About 1,000 British soldiers are spending Christmas Day clearing a huge backlog of truck drivers stuck in southeast England after France briefly closed its border to the U.K. then demanded coronavirus tests from all amid fears of a new, apparently more contagious, virus variant.
Even as an estimated 4,000 international truck drivers spent yet another day cooped up in their cabs, some progress was evident Friday, with traffic around the English Channel port of Dover moving in an orderly fashion toward the extra ferries that were put on to make the short crossing across to Calais in northern France.
Rail operator Eurotunnel was also back in action, offering a way back into France.
Military personnel were directing traffic and helping a mass testing program for the drivers who must test negative to enter France. French firefighters have also been drafted to help the military test drivers for the coronavirus. As well, Poland’s Territorial Defence Force sent reinforcements to help with testing and food distribution.
British Transport Secretary Grant Shapps said he had instructed the army to take control of testing as part of efforts to get “foreign hauliers home with their families as quickly as we can.”
Officials from Britain’s Department for Transport have said all but three of the 2,367 coronavirus tests conducted so far have been negative. Those testing positive are being offered accommodation.
Free food, drink sent to drivers
France closed its border for 48 hours to the U.K. last Sunday after British Prime Minister Boris Johnson said a variant of the virus that is 70 per cent more transmissible is driving the rapid spread of infections in London and surrounding areas. As a result, the capital and many other parts of England have seen lockdown restrictions tightened and family holiday gatherings cancelled.
Most of the testing is being conducted at a disused airfield at Manston Airport, 33 kilometres from Dover. Free food and drink were being sent to the stranded truck drivers, and more than 250 portable toilets were put in at Manston, with 32 others placed along the gridlocked M20 highway.
Britain’s coast guard said its teams in the Dover area had so far delivered 3,000 hot meals, 600 pizzas and 2,985 packed lunches.
“The most reassuring thing is that food is getting through at Manston, and I have to say a big thank you to everyone who volunteered to help drivers stick it out in cold conditions in the days leading up to Christmas,” said Duncan Buchanan of Britain’s Road Haulage Association.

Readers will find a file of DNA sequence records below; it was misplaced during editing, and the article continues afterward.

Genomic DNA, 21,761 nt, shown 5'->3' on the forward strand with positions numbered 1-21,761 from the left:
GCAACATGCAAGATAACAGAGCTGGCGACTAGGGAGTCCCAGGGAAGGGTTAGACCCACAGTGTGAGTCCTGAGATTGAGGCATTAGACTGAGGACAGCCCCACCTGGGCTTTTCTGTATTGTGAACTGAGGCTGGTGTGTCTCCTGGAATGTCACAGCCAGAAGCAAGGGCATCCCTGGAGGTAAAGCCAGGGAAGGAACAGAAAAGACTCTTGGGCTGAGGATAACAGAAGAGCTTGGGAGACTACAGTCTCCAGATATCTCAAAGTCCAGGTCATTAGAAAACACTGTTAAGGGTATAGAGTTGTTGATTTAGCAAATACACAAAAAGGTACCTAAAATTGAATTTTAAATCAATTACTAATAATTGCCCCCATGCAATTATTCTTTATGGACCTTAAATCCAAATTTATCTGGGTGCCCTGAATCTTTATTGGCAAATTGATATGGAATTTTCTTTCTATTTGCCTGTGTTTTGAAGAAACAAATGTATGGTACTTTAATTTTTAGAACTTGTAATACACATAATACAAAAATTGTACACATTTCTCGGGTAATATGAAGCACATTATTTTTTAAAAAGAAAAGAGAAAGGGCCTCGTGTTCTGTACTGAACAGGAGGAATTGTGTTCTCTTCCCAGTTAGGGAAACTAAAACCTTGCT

The mood among the stranded drivers appeared to be mostly sanguine, especially compared to their anger earlier this week at the situation and the lack of facilities.
“I know it’s been hard for many drivers cooped up in their cabs at this precious time of year, but I assure them that we are doing our utmost to get them home,” said Shapps.
WATCH | France reopens border to truckers who test negative for COVID-19:
Britain extending tighter lockdown restrictions
The virus has been blamed for over 1.7 million confirmed deaths worldwide. On Friday, the U.K. recorded another 570 virus-related deaths, taking the total to 70,195, the second-highest death toll in Europe behind Italy.
On Saturday, Britain is extending tighter lockdown restrictions to more areas as authorities try to stem the spread of the new variant. Over the past two days, the U.K. has recorded its two highest daily infection numbers, at just below 40,000. That is stoking fears that the country’s beloved National Health Service will face acute capacity issues in its hospitals soon and thousands more people will die from the virus.
In a video message to the nation, Johnson said this Christmas was “not about presents or turkey or brandy butter” but about hope, in the form of coronavirus vaccine shots being delivered and more vaccines being developed.
“We know there will be people alive next Christmas, people we love, alive next Christmas precisely because we made the sacrifice and didn’t celebrate as normal this Christmas,” the prime minister said.
Johnson said Thursday that more than 800,000 people in Britain have received the first dose of the vaccine developed by U.S. pharmaceutical firm Pfizer and German biotechnology company BioNTech. The U.K. was the first country in the world to approve the vaccine and began inoculations for health workers and those over 80 on Dec. 8.